DANIEL BLAU is pleased to announce the three winners of “3 Under 30”, the gallery’s competition for young photographers : Jimmy Chin Kiu Lee, Sarah Louise Lordan and Manon Martsch.
The gallery received numerous submissions from emerging artists around the world.The winning photographers were selected based on the strengths of their portfolio and accompanying statement.
We will present a selection of works by these talented photographers at a group exhibition in Paris during Photo Saint Germain in November 2021.
We wish to congratulate these photographers and we look forward to working with them on the Paris project.
Jimmy Chin Kiu Lee (born in 1993) is a University lecturer, doctoral researcher, visual art practitioner and documentary photographer. He was born and raised in Hong Kong and started his photographic practice in a Hong Kong-based newspaper before completing an MFA in the UK and beginning his doctorate.
Over the past few years, Lee has been researching the ideology of those from Hong Kong, who live with cultural references from both China and the UK embedded in their society. His project In Search of Nirvana is a series of vivid photographs made in western China, including pictures evoking ‘continuous roads that run through the barren land, plastic flowers in freezing winter, the concept of patriotism, the nuclear-weapon project...’ and representing the artist’s attempt to explore his uncertain connection with Chinese culture.
Sarah Louise Lordan (born in 1997) is a visual artist based in Ireland.A recent graduate from IADT in Dun Laoghaire, Lordan works predominantly with photography, creating thought-provoking and conceptual artworks. Her project Come AsYou Are consists of black and white portraits.These are close-ups of a single subject, her face filling two thirds of the frame and portraying a range of facial expressions, suggesting a range of emotional states, from rage to defiance to vulnerability, concern and surrender. Lit from above, the contrast and detail of the images are striking. For Lordan, art-making is a method of processing conflict within herself and the world around her.The artist states that her work ‘captures a cycle of thoughts and emotions that women go through when experiencing some sort of mental trigger.’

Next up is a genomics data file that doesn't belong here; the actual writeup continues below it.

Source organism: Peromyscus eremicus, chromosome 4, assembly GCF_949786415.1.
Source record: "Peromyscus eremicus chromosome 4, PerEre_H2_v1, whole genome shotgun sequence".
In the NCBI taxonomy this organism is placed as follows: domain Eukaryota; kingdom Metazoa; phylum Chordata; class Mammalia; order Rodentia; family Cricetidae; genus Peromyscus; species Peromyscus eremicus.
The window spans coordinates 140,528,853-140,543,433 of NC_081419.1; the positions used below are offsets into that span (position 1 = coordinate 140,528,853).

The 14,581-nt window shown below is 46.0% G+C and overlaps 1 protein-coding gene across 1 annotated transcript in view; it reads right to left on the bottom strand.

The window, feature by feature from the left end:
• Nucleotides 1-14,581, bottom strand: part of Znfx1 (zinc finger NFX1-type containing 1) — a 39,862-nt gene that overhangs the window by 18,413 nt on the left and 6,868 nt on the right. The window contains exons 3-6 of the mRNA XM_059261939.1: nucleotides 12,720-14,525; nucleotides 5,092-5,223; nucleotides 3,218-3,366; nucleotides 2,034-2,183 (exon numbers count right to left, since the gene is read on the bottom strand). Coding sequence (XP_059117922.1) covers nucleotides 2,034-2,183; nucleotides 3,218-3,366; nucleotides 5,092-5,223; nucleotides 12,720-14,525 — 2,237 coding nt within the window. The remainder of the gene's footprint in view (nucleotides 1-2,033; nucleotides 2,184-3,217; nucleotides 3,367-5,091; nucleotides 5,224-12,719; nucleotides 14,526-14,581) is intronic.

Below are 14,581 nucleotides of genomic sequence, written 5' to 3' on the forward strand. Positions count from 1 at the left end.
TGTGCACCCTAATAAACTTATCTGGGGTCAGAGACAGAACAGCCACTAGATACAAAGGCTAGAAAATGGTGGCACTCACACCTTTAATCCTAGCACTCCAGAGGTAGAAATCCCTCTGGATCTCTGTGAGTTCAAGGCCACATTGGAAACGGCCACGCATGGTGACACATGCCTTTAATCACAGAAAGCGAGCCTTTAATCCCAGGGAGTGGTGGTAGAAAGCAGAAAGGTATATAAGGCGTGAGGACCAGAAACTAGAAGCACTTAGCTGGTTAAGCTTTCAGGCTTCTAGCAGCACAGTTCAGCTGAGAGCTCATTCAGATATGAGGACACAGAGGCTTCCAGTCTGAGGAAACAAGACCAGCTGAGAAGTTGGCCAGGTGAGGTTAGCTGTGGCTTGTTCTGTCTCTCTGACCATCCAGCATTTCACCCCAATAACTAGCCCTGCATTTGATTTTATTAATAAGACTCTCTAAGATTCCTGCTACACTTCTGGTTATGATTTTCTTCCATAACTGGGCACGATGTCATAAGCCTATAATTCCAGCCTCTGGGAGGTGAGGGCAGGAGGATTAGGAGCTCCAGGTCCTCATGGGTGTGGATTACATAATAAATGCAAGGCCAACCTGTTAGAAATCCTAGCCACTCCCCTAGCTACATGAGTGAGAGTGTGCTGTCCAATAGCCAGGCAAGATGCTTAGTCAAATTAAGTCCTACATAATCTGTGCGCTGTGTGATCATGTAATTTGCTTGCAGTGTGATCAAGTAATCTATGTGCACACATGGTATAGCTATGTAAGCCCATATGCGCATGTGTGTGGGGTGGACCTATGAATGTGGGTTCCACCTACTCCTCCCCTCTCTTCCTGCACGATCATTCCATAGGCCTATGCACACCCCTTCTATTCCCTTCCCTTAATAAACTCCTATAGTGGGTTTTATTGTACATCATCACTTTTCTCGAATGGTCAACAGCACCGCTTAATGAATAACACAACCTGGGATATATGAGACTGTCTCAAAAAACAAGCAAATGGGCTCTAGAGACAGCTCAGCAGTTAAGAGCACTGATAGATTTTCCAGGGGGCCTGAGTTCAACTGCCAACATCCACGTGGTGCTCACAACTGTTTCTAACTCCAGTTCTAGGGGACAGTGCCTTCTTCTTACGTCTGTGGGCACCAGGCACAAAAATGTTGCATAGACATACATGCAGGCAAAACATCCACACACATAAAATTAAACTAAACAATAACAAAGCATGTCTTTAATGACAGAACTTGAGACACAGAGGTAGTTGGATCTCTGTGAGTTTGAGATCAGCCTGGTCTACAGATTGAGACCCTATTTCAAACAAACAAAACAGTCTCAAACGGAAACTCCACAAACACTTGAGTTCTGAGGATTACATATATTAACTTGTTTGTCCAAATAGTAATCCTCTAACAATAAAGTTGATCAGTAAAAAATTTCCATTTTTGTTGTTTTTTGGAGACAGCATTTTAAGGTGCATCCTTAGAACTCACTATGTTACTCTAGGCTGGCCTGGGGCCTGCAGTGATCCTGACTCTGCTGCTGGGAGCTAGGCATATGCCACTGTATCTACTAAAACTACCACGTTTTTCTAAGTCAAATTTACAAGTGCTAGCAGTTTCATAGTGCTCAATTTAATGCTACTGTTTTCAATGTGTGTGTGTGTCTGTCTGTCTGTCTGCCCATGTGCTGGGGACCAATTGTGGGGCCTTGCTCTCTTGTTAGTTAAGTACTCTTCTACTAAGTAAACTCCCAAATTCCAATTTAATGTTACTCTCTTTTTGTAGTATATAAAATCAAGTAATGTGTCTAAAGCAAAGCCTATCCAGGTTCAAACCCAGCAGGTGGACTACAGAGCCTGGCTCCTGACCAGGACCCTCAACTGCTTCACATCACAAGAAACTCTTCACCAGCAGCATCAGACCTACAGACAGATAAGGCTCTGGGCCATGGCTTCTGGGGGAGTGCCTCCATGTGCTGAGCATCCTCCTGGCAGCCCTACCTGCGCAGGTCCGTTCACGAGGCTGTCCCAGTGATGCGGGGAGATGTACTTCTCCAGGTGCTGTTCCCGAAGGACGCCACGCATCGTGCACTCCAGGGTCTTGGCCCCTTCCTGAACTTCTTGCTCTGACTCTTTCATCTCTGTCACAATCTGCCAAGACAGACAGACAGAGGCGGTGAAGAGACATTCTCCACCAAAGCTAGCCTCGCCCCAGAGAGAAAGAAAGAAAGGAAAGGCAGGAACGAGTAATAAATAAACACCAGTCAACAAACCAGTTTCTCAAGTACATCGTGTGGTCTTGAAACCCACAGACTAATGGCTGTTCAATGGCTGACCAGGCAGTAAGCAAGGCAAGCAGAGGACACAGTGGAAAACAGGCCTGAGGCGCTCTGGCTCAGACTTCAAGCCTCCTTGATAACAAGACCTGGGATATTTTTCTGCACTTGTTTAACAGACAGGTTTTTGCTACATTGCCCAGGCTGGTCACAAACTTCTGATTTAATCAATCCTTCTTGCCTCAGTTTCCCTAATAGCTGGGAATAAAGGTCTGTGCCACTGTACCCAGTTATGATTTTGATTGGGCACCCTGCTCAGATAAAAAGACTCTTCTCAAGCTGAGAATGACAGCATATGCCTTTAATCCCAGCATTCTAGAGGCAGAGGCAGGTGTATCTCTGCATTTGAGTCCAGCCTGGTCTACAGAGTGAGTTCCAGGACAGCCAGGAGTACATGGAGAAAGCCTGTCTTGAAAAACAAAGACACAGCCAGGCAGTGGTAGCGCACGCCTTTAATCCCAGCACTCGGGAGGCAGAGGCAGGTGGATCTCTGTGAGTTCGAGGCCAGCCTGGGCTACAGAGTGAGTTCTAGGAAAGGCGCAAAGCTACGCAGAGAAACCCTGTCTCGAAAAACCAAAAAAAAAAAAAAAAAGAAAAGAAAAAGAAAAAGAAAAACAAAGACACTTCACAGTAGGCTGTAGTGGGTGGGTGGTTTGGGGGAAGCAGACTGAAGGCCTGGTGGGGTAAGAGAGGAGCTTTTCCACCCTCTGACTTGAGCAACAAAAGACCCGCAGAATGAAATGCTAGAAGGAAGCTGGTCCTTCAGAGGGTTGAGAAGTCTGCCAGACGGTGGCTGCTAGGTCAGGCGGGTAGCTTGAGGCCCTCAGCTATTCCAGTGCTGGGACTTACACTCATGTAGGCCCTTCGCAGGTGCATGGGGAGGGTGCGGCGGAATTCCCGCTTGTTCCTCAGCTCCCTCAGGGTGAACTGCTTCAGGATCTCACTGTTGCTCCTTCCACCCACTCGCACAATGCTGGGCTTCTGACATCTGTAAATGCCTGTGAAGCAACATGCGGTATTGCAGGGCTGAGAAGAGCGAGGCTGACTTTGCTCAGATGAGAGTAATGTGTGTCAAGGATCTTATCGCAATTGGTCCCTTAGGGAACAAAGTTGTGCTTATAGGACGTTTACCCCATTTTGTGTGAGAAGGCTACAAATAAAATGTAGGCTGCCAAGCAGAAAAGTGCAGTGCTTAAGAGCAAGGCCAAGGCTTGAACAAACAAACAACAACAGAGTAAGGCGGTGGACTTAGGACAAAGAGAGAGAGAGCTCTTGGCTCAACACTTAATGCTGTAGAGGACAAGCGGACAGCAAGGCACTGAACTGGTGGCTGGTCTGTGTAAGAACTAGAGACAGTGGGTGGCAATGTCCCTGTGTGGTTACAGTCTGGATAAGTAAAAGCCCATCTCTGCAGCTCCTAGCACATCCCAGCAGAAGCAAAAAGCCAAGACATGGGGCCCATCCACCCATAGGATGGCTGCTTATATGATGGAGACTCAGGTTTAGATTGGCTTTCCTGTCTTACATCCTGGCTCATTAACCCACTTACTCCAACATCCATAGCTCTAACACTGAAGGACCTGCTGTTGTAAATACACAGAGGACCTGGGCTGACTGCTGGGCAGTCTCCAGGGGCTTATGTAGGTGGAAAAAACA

Manon Martsch (born in 1999) is a German artist currently based in France. She works with painting and photography and her project Blau Und Starr is formed of a series of cyanotype prints. Her photographic work displays a painterly sensitivity to line, texture and composition and is concerned with questions of rigidity and movement in the image. She says:‘a form only becomes dynamic in relation to the environment’. Her cyanotypes vary in content, from the architectural – the angular lines of walls and windows, the curve of a building against a cloudy sky, the glow of sunlight on the facade of a residential block – to more abstract works featuring fragmented human forms and silhouettes.
Galerie Meyer Oceanic Art & Eskimo Art
Galerie Meyer - Oceanic Art celebrates 39 years of fine antiques and Tribal Art in 2019. The original gallery was opened by my father, Oscar Meyer, on rue du Sabot just a few streets away, on the other side of Saint-Germain-des-Prés in 1946/1947. Later in the early 1950's he moved to the United States, met and married my mother, Rita Alix Meyer. They settled in Los Angeles and opened up a very large gallery at 847 North La Cienega Bd. They closed in 1971 and moved to Paris where they took an early retirement from the active world of dealing in art and devoted themselves to collecting. After my father's death in 1979, Rita Alix Meyer opened a small shop in the “Louvre des Antiquaires”.
Galerie Daniel Blau
Daniel Blau opened his first gallery back in 1990 in an old bakery’s basement in Munich. Established today on Maximilianstraße, the gallery is specialised in modern and contemporary art. Living up to its reputation, he recently discovered vintage prints by Margaret Bourke-White, Robert Capa and Weegee. The exhibited photographs are mostly unseen, and some of them have been attributed to their authors for the first time.